Zardari asks US to give Pak drone technology
Pakistan President Asif Ali Zardari asked the US to give his country the drone technology to boost its capability to take on the Taliban as he expressed concern about missile strikes on its soil, two days after attacks killed over 80 people in South Waziristan.world Updated: Jun 26, 2009 02:00 IST
Pakistan President Asif Ali Zardari on Thursday asked the US to give his country the drone technology to boost its capability to take on the Taliban as he expressed concern about missile strikes on its soil, two days after attacks killed over 80 people in South Waziristan.
Zardari told visiting US National Security Advisor James Jones that the Americans should give Pakistan the drone technology "for boosting its indigenous capacity to eliminate militants from its soil".
Two drone attacks on Tuesday in South Waziristan, the stronghold of local Taliban chief Baitullah Mehsud, killed over 80 people, including several civilians.
Foreign Office spokesman Abdul Basit told a weekly news briefing that such strikes are not acceptable and must be stopped as these are counterproductive for the war on terror.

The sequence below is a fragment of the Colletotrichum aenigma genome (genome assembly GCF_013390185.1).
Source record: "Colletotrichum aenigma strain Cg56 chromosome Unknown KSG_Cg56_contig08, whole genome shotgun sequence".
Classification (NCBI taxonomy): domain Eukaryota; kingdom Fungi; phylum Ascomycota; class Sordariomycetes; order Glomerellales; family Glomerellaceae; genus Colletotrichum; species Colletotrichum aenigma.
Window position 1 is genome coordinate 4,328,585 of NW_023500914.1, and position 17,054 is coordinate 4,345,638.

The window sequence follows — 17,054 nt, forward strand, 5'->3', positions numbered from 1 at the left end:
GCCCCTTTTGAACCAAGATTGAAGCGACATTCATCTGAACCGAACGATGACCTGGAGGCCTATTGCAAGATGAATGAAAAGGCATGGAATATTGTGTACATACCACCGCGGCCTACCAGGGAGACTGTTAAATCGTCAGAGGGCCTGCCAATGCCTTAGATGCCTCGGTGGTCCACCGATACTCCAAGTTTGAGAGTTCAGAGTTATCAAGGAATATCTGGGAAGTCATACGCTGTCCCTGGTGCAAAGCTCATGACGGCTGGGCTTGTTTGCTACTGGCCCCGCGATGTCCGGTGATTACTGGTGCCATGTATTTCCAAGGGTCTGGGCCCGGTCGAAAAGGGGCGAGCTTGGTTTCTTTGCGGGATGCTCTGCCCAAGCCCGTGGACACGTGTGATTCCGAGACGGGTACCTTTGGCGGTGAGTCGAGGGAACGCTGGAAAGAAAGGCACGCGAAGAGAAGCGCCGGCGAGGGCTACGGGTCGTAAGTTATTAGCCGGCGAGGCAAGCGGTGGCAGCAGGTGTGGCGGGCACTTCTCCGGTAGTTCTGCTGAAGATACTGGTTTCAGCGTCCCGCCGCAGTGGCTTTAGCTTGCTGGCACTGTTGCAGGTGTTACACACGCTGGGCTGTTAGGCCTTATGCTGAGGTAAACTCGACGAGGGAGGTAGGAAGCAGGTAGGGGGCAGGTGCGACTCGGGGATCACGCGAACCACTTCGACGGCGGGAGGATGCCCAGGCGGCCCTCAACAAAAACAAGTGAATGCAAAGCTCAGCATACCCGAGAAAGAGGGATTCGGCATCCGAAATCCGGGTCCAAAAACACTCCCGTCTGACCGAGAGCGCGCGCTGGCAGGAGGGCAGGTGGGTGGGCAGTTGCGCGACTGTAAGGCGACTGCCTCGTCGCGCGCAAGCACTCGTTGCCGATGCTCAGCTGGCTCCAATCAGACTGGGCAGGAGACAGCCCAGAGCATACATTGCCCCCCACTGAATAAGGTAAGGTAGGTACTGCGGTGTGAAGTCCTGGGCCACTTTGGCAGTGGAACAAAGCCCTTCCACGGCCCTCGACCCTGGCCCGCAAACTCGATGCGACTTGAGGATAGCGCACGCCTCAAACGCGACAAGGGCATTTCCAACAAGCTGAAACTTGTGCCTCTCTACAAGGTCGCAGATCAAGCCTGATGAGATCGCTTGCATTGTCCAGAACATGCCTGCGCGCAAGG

"Pakistan's position on this issue is very clear – these drone attacks are counterproductive and have more disadvantages than advantages," he said. Basit stressed the need for the US to review its policy of drone attacks.
During his meeting with Jones, Zardari said Pakistan "needed much more assistance" to rehabilitate people displaced by the operations against militants in the country's northwest and to embark on a massive socio-economic development programme of the area.
The socio-economic development would "banish poverty and thereby the forces of militancy" he said.
Zardari also said he was looking forward to the "materialisation soon of the building of Reconstruction Opportunity Zones (ROZs)" with US assistance to help build the underdeveloped areas and to provide jobs to the people. He also sought international aid for Pakistan to meet its energy challenges.
The President thanked the US administration for its efforts in the adoption of the Kerry-Lugar Bill to provide USD 1.5 billion of annual aid to Pakistan over a period of five years.
Jones complimented Zardari for launching an "effective operation" against militants. He said it was helpful that the war against militancy had "broad-based public and political support".
The meeting between Zardari and Jones was also attended by senior officers of the US National Security Agency, Interior Minister Rehman Malik and Foreign Secretary Salman Bashir.